If Bankers Weren't at Fault for the Last House Bubble Why Do They Want More Deregulation?

This is really a no-brainer, folks. The bankers want regulation removed or watered down. So does the Fed who captured the Dodd-Frank Consumer Financial Protection Bureau (CFPB).

Therefore, I make the claim that the banking system, by wanting deregulation again, has exposed itself as being responsible for the Ponzi housing bubble and crash in the first place.

Think about it. Why would Bernanke and the Fed suddenly want removal of discrimination in lending to minorities again? Why would Bernanke and the Fed want loan requirements eased so that people who cannot afford the loans get them? This is what will happen, the loans will be plentiful, pushing up the value of the real estate, and the rules will not change.

Because the rules of looser lending will not tighten and may get looser, for years, likely, the result will be even more folks not being able to afford the houses they buy. This puts the risk, as Stiglitz has said, upon the borrowers, not the bankers. I discussed the shifting of risk here.

While Wall Street has conned us into the concept of a pendulum for loose and tight lending, one must remember that a sword is hanging from the bottom of the pendulum, sort of like the Capital One commercial with the swinging sword. But the sound practice should be stopping lending when too many folks cannot afford to pay the loans back. And think about it, if lending is like a swinging pendulum, why is it subject to Fed manipulation? You can't manipulate a swinging pendulum! 

Is the "swinging pendulum" another Fed metaprogramming phrase like "glass half full", "restoring confidence" "resiliency",etc.? 

We need to be very clear, the Consumer Financial Protection Bureau was put under the Fed so that the Fed could control when and for how long, another housing bubble will exist. This is a fraud against the American citizens, who need a completely independent CFPB!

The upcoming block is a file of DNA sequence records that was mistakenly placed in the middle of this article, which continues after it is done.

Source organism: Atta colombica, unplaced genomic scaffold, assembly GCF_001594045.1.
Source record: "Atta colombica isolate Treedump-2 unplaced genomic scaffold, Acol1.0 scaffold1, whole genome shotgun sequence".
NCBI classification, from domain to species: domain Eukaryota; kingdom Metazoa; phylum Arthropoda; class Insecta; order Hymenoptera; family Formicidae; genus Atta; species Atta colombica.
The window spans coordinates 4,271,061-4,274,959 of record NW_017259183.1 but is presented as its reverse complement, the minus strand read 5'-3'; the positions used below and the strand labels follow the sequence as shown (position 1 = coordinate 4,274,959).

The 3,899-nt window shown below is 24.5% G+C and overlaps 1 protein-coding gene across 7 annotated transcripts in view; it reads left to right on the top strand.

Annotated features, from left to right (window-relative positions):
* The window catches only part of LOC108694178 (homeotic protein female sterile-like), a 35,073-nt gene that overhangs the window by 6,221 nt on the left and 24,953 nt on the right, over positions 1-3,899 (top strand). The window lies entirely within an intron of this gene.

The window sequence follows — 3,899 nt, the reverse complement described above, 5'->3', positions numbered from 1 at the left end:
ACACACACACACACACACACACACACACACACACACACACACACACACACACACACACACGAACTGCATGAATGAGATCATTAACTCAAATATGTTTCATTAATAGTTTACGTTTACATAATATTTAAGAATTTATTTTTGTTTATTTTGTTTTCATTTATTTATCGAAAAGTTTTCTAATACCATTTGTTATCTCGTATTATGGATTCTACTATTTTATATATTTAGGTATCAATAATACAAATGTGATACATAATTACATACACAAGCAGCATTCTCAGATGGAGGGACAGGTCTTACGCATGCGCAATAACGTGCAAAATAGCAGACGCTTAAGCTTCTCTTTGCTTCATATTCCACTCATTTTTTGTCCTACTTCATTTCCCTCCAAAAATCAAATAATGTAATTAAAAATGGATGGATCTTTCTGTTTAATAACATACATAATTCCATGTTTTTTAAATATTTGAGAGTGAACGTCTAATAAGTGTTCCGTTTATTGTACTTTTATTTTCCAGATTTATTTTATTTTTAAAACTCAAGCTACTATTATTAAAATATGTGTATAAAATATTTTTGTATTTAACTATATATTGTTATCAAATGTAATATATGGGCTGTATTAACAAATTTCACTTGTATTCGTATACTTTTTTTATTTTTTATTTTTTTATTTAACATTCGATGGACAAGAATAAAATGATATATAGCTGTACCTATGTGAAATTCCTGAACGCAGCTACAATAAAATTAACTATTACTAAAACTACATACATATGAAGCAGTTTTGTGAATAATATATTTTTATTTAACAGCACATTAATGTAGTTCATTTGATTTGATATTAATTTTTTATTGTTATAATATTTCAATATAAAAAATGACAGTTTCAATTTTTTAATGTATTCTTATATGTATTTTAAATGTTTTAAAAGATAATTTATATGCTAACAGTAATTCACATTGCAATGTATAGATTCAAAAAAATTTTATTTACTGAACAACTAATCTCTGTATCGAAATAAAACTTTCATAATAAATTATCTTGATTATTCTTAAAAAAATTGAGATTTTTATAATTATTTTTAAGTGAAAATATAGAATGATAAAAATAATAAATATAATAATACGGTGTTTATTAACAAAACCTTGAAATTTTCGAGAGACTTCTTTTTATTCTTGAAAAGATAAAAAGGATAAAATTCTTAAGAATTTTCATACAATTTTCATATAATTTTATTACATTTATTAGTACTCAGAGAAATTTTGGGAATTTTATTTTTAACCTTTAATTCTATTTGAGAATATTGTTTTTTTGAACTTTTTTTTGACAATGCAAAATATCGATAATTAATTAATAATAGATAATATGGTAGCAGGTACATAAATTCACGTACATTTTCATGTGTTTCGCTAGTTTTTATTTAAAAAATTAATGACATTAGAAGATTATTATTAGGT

We know that the bankers sought deregulation by repeal of Glass-Steagall, and by the deregulation of commodity futures and all manner of derivatives. So Dodd-Frank comes along and the bankers, before the regulations are even set in stone, float the idea that the bill is too weak. Remember the Republicans saying the bill was too weak? Well, now the bill could be too weak and you don't hear the Republicans saying that because they know their self fulfilling prophesy is likely working!

It is unfortunate that people cannot see the scam coming to us again by looking at the complete picture. So many people are bogged down in wandering through the trees that they cannot see the forest.

Mike Whitney pretty much sums up how the next housing bubble deregulation will play out, with the Fed orchstrating the next bubble just like it orchestrated the Ponzi Housing Bubble that took down the middle class:

So, here’s how it’s going to go down: Bernanke’s going to twist arms at the Consumer Financial Protection Bureau (CFPB) to define a “qualified mortgage” in a way that allows the banks to dump their garbage loans on Uncle Sam without any risk to themselves. Once the new regulations are in place and the banks get the “safe harbor” provision they want; they’ll start issuing mortgages to anyone who’s strong enough to sit upright and put a “X” on the dotted line, which is how we got into this mess to begin with.

One would hope that financial media, like Business Insider and Seeking Alpha and others would make a point to warn the public with red flares when this new housing bubble comes on board. It will likely look harmless in the beginning, as the last bubble did. But it morphed into a monster, and the next one could as well. The US government will be even more of a guarantee of the next bubble, with investors refusing to buy mortgage bonds that are not backed by the full faith and credit of the United States.


  1. You may be a voice in the wilderness, but I appreciate the effort. IMHO, Bernanke, the banks he "regulates", the financial press -- er-- industry cheerleaders, and our Congressional bank lackeys are presently in the process of defrauding a new generation of buyers. These kids, already overburdened by student loan debt for worthless degrees, are being told that the "bottom" is in, that interest rates present a "once in a lifetime" opportunity to buy a home before prices rise, and that inventory is "low". The truth is that real wages continue to fall, that globalization guarantees that real wages for Americans will not rise as they did for the boomers, and that rising interest rates will guarantee falling prices in the future. Inventory is intentionally hidden on the TBTF banks' balance sheets, making it appear to most unsuspecting buyers that the housing is now in short supply. The truth is that Americans are the most overhoused people in the world, and that we should not be viewing the number of homes per capita as a measure of available inventory but the number of bedrooms per capita.

  2. Well said, Goodrich. Thanks for stopping by and confrming my work here. :)


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